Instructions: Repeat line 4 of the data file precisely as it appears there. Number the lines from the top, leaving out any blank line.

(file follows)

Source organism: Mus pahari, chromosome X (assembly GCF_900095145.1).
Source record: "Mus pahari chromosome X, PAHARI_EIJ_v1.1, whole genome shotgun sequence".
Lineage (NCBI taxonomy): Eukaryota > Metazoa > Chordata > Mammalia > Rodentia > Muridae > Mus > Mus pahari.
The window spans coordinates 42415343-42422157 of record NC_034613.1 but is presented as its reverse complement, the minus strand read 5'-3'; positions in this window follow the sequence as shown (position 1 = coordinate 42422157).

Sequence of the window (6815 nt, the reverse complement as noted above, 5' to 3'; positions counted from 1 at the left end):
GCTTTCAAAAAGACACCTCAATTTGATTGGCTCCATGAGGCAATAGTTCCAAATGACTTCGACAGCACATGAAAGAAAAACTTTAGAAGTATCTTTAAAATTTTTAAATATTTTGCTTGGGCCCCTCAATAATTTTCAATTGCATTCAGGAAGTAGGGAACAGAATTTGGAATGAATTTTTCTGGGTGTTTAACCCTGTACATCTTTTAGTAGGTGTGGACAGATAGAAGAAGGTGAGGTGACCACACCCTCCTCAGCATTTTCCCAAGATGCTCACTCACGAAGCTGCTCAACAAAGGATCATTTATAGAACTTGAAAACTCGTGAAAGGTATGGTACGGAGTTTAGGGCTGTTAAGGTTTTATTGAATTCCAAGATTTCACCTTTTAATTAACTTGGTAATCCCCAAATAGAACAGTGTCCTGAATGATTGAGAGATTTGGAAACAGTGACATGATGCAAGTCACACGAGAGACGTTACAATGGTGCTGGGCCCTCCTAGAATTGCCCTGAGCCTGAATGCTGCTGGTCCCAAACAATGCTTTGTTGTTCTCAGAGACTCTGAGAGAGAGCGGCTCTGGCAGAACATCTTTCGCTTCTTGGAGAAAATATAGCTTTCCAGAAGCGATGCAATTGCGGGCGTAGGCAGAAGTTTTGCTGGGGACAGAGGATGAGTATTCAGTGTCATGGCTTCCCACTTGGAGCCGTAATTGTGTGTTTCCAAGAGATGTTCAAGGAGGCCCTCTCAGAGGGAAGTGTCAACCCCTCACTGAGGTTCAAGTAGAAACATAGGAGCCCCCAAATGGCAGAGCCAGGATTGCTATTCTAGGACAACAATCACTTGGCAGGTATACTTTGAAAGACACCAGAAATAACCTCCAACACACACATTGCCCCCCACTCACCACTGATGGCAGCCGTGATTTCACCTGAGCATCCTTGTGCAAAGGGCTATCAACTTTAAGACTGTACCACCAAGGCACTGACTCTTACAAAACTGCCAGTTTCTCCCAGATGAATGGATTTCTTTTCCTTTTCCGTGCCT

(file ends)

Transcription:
The window spans coordinates 42415343-42422157 of record NC_034613.1 but is presented as its reverse complement, the minus strand read 5'-3'; positions in this window follow the sequence as shown (position 1 = coordinate 42422157).